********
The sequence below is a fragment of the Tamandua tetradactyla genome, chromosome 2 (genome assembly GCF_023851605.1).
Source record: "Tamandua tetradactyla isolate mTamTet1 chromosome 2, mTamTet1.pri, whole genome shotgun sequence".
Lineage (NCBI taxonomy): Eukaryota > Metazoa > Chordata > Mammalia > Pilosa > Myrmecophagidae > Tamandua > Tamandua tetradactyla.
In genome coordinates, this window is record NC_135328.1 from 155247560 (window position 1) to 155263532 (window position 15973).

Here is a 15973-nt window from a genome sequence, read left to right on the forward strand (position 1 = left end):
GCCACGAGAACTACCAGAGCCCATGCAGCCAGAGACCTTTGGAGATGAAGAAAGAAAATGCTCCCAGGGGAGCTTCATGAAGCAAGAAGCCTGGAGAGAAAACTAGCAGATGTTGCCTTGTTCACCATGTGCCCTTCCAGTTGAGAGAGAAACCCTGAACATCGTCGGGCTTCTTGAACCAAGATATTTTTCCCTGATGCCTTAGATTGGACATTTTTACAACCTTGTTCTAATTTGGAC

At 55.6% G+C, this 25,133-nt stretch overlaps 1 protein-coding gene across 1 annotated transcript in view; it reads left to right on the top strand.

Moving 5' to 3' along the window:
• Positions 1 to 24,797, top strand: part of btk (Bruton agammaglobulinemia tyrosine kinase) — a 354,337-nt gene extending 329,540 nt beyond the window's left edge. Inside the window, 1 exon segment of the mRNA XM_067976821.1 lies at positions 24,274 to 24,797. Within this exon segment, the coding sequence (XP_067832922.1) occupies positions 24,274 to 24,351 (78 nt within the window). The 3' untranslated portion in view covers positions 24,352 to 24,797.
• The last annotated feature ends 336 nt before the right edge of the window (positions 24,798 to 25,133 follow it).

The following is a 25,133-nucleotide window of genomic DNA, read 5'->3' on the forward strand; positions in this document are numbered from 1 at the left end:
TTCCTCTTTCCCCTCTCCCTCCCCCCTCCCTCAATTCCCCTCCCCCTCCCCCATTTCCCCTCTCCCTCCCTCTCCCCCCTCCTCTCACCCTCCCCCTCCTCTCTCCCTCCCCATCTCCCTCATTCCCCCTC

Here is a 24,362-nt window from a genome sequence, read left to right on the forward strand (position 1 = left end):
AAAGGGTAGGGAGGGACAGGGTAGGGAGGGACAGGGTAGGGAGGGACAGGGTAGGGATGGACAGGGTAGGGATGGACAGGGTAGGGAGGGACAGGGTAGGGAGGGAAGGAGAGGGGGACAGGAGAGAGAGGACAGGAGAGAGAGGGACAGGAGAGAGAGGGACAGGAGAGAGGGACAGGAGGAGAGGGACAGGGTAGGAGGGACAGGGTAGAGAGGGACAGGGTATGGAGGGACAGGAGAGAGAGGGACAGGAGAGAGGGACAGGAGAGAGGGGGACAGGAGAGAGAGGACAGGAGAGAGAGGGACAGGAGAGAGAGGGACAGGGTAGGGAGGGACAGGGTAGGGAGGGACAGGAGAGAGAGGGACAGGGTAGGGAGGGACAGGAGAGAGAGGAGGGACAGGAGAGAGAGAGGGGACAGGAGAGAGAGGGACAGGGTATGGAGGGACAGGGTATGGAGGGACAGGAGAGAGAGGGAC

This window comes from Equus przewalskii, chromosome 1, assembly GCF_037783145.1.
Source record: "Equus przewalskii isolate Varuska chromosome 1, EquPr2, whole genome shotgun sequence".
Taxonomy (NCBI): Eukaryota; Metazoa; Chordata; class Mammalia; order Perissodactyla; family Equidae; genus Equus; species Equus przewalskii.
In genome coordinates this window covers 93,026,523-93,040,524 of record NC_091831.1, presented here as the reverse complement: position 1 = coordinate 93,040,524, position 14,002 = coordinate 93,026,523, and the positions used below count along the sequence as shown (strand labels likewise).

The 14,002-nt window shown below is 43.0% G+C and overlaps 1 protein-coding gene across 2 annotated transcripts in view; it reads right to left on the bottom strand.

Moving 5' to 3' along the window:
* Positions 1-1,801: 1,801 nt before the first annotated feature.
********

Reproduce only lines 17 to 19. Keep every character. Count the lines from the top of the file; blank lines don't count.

Taxonomy (NCBI): Eukaryota; Metazoa; Chordata; class Mammalia; order Perissodactyla; family Equidae; genus Equus; species Equus przewalskii.
In genome coordinates this window covers 93,026,523-93,040,524 of record NC_091831.1, presented here as the reverse complement: position 1 = coordinate 93,040,524, position 14,002 = coordinate 93,026,523, and the positions used below count along the sequence as shown (strand labels likewise).

The 14,002-nt window shown below is 43.0% G+C and overlaps 1 protein-coding gene across 2 annotated transcripts in view; it reads right to left on the bottom strand.